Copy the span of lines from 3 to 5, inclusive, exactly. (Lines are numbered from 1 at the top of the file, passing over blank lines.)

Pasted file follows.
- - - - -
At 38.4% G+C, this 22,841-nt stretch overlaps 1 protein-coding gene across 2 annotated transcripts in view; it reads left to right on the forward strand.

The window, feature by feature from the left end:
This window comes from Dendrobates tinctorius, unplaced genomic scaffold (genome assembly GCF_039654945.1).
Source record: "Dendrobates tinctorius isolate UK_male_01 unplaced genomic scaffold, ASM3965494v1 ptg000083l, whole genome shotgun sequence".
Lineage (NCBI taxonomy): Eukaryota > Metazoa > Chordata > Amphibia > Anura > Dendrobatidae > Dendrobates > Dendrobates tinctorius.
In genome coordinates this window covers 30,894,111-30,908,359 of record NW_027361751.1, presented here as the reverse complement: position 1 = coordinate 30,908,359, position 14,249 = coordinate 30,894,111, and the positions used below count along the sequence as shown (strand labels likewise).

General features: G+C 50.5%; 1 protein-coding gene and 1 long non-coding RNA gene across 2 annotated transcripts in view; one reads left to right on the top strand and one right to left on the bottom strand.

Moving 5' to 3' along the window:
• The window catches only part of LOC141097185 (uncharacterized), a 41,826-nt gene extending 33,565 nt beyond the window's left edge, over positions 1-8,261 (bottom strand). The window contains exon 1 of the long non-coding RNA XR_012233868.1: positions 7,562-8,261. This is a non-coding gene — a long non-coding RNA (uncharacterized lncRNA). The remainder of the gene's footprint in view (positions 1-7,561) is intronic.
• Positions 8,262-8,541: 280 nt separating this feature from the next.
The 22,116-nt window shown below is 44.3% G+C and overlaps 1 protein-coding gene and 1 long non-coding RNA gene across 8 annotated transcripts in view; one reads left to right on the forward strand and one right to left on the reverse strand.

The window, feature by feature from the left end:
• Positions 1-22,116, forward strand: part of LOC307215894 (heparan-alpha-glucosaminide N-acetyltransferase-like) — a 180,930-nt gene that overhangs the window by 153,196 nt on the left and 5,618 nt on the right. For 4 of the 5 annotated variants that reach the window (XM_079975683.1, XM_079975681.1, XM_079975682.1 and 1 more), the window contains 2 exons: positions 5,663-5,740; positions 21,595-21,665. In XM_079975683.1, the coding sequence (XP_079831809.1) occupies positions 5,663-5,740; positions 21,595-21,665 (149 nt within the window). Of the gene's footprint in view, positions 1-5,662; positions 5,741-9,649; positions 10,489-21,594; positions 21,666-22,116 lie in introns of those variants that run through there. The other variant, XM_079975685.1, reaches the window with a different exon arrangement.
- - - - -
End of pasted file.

This window comes from Dendrobates tinctorius, unplaced genomic scaffold (genome assembly GCF_039654945.1).
Source record: "Dendrobates tinctorius isolate UK_male_01 unplaced genomic scaffold, ASM3965494v1 ptg000083l, whole genome shotgun sequence".
Lineage (NCBI taxonomy): Eukaryota > Metazoa > Chordata > Amphibia > Anura > Dendrobatidae > Dendrobates > Dendrobates tinctorius.